Detective Swain attempts to use cognitive screening tools, but often gets resistance from victims. He said that the "51/51" band-aid approach is the only way to get someone to a higher level of care, reiterating that it is not the best approach. These repeat-calling older-age individuals also take up lots of resources.

Moreover, another category of adults who are growing older and suffering mental anguish right in front of us--veterans.

U.S. Department of Veterans Affairs Community Engagement Program Coordinator for Suicide Prevention Derric Brown spoke to the discussion group about the alarming suicide statistic he received via email from the CA Dept. of Public Health.

In fact, U.S. Department of Veterans Affairs Community Engagement Program Coordinator for Suicide Prevention Derric Brown spoke to the discussion group about the alarming suicide statistic he received via email from the California Department of Public Health concerning older veterans. Brown is a licensed social worker.

"Forty-four percent of those older adults who die by suicide in California are veterans," said Brown, "...11 out of 17 veterans who die by suicide never accessed VA care. This is a public health issue with our veterans."

California Senator Anna M. Caballero and 31st Assembly Member, Dr. Joaquin Arambula are working on bills to address the lack of resources within California's aging population.

Although some applaud the legislation that is working at a turtle-pace to ensure the health future of aging Californians, two key elected officials are authoring and/or co-authoring bills to address many of the issues discussed in the open forum: under-trained representatives who are not culturally sensitive to their older clients; lack of diverse medical providers who look like the clients they serve; ensuring skyrocketing housing costs are not putting older adults out on the streets through eviction.

California Senator Anna M. Caballero, her representative reviewed the several bills she is authoring: SB 17 will revise the requirements of the California Tax Credit Allocation Committee’s Low-Income Housing Tax Credit to ensure that a minimum percentage of the credits allocated are for senior housing projects using census demographic data.

SB 37 creates a rent subsidy program for low-income older adults and adults with disabilities who are homeless or at risk of experiencing homelessness.

SB 657 will require the Interagency Council on Homelessness and regional Continuums of Care (COC’s) to create and provide geriatric training to their homeless service staff.

“California seniors are at great risk because of the rapid rise of the costs of housing," explained Senator Caballero.

"Most have worked their entire lives, find it difficult to manage a budget on a limited income. Seniors are estimated to be the fastest-growing group in our nation experiencing homelessness and shelters become de facto nursing homes without the special services that seniors need. This is unconscionable and needs to be a priority in the state of California.”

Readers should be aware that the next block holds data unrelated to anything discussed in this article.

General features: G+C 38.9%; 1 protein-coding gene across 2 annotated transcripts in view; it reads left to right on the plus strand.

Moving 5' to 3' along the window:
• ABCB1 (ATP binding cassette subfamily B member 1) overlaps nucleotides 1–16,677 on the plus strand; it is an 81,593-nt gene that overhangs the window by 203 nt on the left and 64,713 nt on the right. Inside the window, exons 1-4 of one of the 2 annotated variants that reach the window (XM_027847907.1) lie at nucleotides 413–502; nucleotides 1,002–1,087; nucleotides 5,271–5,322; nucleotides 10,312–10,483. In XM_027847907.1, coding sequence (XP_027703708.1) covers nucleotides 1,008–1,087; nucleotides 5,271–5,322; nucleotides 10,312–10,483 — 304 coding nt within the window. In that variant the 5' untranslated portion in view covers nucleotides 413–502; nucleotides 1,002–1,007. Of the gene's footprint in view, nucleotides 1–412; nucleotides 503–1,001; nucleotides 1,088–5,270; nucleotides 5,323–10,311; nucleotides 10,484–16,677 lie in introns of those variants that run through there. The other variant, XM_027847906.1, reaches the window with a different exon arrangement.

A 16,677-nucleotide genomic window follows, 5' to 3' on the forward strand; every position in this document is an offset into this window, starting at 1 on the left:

Medical emergency room doctor and 31st Assembly District in Fresno County in the Central Valley, Dr. Joaquin Arambula, his representative, discussed how the elected official is very concerned about the challenges older adults face in the Central Valley.

A couple of years ago Dr. Arambula championed Assembly Bill 4 with assembly members, Bonta, Chiu, Gipson, Lorena Gonzalez, Reyes, and Santiago, coauthored by Senators Caballero, Durazo, and Wiener. Older adults, 50 and older, can now apply for Medi-Cal, regardless of immigration status. As of today (2023), 310,000+ seniors over the age of 50 have enrolled in full scope Medi-Cal.

His next legislation is focused on having an adequate number of medical providers who are culturally diverse and sensitive to the older population.

An ethno-geriatric education and wellness center was suggested by expert, Ms. Erica

Ms. Erica Jones, who was formerly employed by the UCSF Alzheimer and Memory Center.

Jones, who was formerly employed by the UCSF Alzheimer and Memory Center. Using the Central Valley as a unique epicenter, Jones said this center would be the learning ground for clinicians (doctors, psychiatrists, psychologist, etc.) and key resources: linguistic services, culturally congruent services, ableism services, LGBTQ+ services and other resources for senior.

"It can start out in a little room," said Jones. "In fact, that's how Stanford started out, and now it's a really big center."

Jones expressed the need for clinicians to learn about cultural respect, the subtle things that matter when developing relationships with seniors under care to enhance cultural understanding.

Lewis gave the perfect example of this when she took her mother to go see a doctor.

"We were in a doctor's office one day, and they were calling her 'honey, and hon,' and that kind of thing," explained Lewis. "Finally, she would not respond. Finally I said, 'Call her Mrs. Lewis.' The minute I said 'Mrs. Lewis,' she told them everything they needed to know."

"When you think about African-American culture, and how we were raised, and how things came about, a lot of people didn't get the respect--no matter what their titles were, they were 'girl, boy' things like that --they have earned the right to become 'Mr., Mrs.' with that type of senior respect."

On the other hand, Brian Poth, the executive director and co-founder of The Source LGBT+ Center which serves Tulare, Kings and Fresno counties, said that the older members of the LGBTQ community do not want to be called "Mr." or "Mrs." because it would be considered an insult to misgender a person.

"You can't assume that somebody's partner is the opposite sex, said Poth. "Often times in the LGBTQ community, that can be disrespectful because you can misgender someone accidentally."

Ironically, his center, which provides 30+ programs, does not currently offer senior services; they still get the calls because there are currently no services catered to seniors from the LGBTQ+ community. Poth said the isolation can get really bad for LGBTQ seniors, especially when their partners die, and there is no extended family to help them.